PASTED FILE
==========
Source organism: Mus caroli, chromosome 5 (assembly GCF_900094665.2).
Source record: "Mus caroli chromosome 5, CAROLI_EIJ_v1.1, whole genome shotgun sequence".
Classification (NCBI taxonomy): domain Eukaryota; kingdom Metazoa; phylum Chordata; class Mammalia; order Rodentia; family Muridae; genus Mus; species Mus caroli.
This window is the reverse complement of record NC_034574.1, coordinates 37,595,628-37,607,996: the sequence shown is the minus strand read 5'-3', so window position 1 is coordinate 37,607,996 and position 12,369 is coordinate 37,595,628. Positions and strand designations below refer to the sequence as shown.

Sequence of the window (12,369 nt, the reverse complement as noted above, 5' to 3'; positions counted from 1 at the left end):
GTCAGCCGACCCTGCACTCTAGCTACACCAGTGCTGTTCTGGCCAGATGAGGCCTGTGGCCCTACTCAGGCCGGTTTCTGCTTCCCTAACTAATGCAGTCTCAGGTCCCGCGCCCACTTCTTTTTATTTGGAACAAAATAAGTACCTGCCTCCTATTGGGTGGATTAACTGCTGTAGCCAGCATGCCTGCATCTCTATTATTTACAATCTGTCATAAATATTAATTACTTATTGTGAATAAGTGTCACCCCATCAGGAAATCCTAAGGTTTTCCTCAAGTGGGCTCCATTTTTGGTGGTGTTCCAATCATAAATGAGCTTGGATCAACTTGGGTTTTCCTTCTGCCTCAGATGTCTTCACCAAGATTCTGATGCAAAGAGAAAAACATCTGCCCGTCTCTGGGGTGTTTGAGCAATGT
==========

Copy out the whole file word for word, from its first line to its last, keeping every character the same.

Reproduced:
Source organism: Mus caroli, chromosome 5 (assembly GCF_900094665.2).
Source record: "Mus caroli chromosome 5, CAROLI_EIJ_v1.1, whole genome shotgun sequence".
Classification (NCBI taxonomy): domain Eukaryota; kingdom Metazoa; phylum Chordata; class Mammalia; order Rodentia; family Muridae; genus Mus; species Mus caroli.
This window is the reverse complement of record NC_034574.1, coordinates 37,595,628-37,607,996: the sequence shown is the minus strand read 5'-3', so window position 1 is coordinate 37,607,996 and position 12,369 is coordinate 37,595,628. Positions and strand designations below refer to the sequence as shown.

Sequence of the window (12,369 nt, the reverse complement as noted above, 5' to 3'; positions counted from 1 at the left end):
GTCAGCCGACCCTGCACTCTAGCTACACCAGTGCTGTTCTGGCCAGATGAGGCCTGTGGCCCTACTCAGGCCGGTTTCTGCTTCCCTAACTAATGCAGTCTCAGGTCCCGCGCCCACTTCTTTTTATTTGGAACAAAATAAGTACCTGCCTCCTATTGGGTGGATTAACTGCTGTAGCCAGCATGCCTGCATCTCTATTATTTACAATCTGTCATAAATATTAATTACTTATTGTGAATAAGTGTCACCCCATCAGGAAATCCTAAGGTTTTCCTCAAGTGGGCTCCATTTTTGGTGGTGTTCCAATCATAAATGAGCTTGGATCAACTTGGGTTTTCCTTCTGCCTCAGATGTCTTCACCAAGATTCTGATGCAAAGAGAAAAACATCTGCCCGTCTCTGGGGTGTTTGAGCAATGT